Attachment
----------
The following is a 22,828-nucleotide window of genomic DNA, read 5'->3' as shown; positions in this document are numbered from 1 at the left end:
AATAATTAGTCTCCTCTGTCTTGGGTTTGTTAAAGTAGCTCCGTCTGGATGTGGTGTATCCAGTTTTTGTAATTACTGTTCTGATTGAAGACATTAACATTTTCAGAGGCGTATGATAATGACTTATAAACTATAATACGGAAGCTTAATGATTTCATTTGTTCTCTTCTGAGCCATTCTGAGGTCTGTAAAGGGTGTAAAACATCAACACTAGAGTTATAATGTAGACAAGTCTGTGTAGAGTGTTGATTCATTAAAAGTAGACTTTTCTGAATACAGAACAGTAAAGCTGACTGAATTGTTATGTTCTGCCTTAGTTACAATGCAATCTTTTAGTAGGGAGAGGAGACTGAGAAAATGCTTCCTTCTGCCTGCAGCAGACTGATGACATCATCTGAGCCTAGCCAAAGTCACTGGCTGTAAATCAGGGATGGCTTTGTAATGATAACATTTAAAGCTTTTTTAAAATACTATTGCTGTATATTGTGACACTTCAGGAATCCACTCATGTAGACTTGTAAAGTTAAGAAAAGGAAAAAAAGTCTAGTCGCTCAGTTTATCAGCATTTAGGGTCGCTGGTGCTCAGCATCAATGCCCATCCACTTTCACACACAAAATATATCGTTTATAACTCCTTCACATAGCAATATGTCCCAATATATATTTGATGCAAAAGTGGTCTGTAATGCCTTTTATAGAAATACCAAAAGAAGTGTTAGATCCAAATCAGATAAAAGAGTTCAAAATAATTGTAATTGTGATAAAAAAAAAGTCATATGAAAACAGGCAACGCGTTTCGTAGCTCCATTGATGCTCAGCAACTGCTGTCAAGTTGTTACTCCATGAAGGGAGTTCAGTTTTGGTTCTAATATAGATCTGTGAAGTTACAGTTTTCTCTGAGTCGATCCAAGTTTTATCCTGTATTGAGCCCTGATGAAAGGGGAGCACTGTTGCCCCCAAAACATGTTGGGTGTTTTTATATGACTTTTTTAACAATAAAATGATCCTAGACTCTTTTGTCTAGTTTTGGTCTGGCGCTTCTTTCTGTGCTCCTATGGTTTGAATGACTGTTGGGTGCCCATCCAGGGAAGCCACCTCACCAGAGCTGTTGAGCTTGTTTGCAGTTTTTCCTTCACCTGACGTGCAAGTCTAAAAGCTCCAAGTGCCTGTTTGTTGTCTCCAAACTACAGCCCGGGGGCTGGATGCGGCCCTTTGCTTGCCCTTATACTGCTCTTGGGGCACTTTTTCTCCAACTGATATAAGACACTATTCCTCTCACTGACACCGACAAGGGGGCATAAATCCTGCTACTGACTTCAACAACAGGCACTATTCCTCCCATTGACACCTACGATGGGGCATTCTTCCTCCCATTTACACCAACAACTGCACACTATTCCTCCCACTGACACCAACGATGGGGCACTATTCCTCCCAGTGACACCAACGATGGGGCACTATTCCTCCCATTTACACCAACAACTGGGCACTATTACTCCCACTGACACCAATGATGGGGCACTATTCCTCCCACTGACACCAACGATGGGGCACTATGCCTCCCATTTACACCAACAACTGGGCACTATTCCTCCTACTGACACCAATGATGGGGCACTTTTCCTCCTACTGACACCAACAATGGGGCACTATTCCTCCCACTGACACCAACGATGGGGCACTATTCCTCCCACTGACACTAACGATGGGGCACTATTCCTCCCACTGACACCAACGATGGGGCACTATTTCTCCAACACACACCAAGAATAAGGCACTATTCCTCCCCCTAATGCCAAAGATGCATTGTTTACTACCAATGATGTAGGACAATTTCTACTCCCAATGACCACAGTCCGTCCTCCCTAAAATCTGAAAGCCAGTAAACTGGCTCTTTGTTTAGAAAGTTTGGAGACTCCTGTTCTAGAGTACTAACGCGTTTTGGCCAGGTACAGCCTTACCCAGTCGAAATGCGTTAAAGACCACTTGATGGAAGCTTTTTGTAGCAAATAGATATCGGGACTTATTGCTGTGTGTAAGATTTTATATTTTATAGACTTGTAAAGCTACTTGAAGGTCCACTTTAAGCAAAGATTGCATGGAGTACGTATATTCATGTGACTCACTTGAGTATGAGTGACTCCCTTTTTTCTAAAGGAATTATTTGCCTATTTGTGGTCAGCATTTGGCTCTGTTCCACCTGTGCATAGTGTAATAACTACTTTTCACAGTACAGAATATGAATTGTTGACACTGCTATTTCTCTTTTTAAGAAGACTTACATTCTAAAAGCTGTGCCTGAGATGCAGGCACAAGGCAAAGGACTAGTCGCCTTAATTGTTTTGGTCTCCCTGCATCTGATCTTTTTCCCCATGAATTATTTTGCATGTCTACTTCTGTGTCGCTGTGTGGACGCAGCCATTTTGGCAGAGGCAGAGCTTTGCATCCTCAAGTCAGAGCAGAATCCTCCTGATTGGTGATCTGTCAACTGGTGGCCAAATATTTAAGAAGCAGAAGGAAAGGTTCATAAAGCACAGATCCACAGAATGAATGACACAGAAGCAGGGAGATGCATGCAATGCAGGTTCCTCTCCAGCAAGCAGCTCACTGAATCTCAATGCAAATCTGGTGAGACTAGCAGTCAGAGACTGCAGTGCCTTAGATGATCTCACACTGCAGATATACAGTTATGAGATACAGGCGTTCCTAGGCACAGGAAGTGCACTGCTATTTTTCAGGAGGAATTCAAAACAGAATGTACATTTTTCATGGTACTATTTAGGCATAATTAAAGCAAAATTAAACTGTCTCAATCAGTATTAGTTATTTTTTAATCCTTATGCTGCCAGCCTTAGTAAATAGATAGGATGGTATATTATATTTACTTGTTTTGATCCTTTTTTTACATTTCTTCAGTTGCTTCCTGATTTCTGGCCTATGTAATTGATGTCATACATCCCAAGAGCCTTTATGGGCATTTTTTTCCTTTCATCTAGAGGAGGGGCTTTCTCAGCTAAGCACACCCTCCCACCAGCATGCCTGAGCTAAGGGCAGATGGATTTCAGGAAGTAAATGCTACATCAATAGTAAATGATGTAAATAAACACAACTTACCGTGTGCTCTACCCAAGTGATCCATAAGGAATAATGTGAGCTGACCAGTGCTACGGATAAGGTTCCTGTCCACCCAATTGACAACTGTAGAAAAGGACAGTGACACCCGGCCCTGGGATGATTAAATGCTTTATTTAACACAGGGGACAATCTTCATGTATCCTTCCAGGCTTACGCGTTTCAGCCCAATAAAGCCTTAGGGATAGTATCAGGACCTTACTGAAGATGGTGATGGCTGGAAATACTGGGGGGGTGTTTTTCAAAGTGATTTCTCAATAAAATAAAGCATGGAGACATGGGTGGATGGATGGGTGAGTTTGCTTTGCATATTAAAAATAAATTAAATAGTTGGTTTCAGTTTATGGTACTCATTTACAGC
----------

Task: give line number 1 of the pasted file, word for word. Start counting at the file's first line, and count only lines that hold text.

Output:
The following is a 22,828-nucleotide window of genomic DNA, read 5'->3' as shown; positions in this document are numbered from 1 at the left end: